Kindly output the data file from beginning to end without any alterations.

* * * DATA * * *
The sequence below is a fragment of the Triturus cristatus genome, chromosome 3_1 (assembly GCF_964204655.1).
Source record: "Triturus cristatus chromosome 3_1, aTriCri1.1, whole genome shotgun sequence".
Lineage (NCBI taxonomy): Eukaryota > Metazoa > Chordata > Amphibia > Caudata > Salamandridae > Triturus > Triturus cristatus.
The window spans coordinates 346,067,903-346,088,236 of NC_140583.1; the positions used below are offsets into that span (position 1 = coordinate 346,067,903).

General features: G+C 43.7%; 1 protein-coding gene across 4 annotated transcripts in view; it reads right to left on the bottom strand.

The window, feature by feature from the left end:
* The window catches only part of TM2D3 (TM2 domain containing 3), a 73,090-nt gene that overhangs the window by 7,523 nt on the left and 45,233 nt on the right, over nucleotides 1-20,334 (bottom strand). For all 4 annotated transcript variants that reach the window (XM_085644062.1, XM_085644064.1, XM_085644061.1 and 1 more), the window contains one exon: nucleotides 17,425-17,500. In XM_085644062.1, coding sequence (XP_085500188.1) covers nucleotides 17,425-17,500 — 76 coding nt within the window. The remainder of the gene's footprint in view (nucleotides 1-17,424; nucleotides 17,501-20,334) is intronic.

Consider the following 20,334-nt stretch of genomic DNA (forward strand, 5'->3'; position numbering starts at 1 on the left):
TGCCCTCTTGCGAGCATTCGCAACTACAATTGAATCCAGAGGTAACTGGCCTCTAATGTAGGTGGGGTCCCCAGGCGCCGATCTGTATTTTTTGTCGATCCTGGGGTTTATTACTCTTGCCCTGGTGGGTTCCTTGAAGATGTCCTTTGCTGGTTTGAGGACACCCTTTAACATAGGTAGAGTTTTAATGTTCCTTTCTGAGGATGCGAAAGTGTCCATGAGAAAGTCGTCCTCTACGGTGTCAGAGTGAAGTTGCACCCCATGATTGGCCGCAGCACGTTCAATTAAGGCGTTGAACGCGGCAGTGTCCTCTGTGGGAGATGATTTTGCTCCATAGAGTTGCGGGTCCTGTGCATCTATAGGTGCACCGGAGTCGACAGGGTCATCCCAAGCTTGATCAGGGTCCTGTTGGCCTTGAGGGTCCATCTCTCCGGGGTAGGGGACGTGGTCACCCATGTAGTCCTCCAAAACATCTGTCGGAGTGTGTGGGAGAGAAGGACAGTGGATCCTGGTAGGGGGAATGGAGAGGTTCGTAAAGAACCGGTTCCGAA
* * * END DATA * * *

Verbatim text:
The sequence below is a fragment of the Triturus cristatus genome, chromosome 3_1 (assembly GCF_964204655.1).
Source record: "Triturus cristatus chromosome 3_1, aTriCri1.1, whole genome shotgun sequence".
Lineage (NCBI taxonomy): Eukaryota > Metazoa > Chordata > Amphibia > Caudata > Salamandridae > Triturus > Triturus cristatus.
The window spans coordinates 346,067,903-346,088,236 of NC_140583.1; the positions used below are offsets into that span (position 1 = coordinate 346,067,903).

General features: G+C 43.7%; 1 protein-coding gene across 4 annotated transcripts in view; it reads right to left on the bottom strand.

The window, feature by feature from the left end:
* The window catches only part of TM2D3 (TM2 domain containing 3), a 73,090-nt gene that overhangs the window by 7,523 nt on the left and 45,233 nt on the right, over nucleotides 1-20,334 (bottom strand). For all 4 annotated transcript variants that reach the window (XM_085644062.1, XM_085644064.1, XM_085644061.1 and 1 more), the window contains one exon: nucleotides 17,425-17,500. In XM_085644062.1, coding sequence (XP_085500188.1) covers nucleotides 17,425-17,500 — 76 coding nt within the window. The remainder of the gene's footprint in view (nucleotides 1-17,424; nucleotides 17,501-20,334) is intronic.

Consider the following 20,334-nt stretch of genomic DNA (forward strand, 5'->3'; position numbering starts at 1 on the left):
TGCCCTCTTGCGAGCATTCGCAACTACAATTGAATCCAGAGGTAACTGGCCTCTAATGTAGGTGGGGTCCCCAGGCGCCGATCTGTATTTTTTGTCGATCCTGGGGTTTATTACTCTTGCCCTGGTGGGTTCCTTGAAGATGTCCTTTGCTGGTTTGAGGACACCCTTTAACATAGGTAGAGTTTTAATGTTCCTTTCTGAGGATGCGAAAGTGTCCATGAGAAAGTCGTCCTCTACGGTGTCAGAGTGAAGTTGCACCCCATGATTGGCCGCAGCACGTTCAATTAAGGCGTTGAACGCGGCAGTGTCCTCTGTGGGAGATGATTTTGCTCCATAGAGTTGCGGGTCCTGTGCATCTATAGGTGCACCGGAGTCGACAGGGTCATCCCAAGCTTGATCAGGGTCCTGTTGGCCTTGAGGGTCCATCTCTCCGGGGTAGGGGACGTGGTCACCCATGTAGTCCTCCAAAACATCTGTCGGAGTGTGTGGGAGAGAAGGACAGTGGATCCTGGTAGGGGGAATGGAGAGGTTCGTAAAGAACCGGTTCCGAA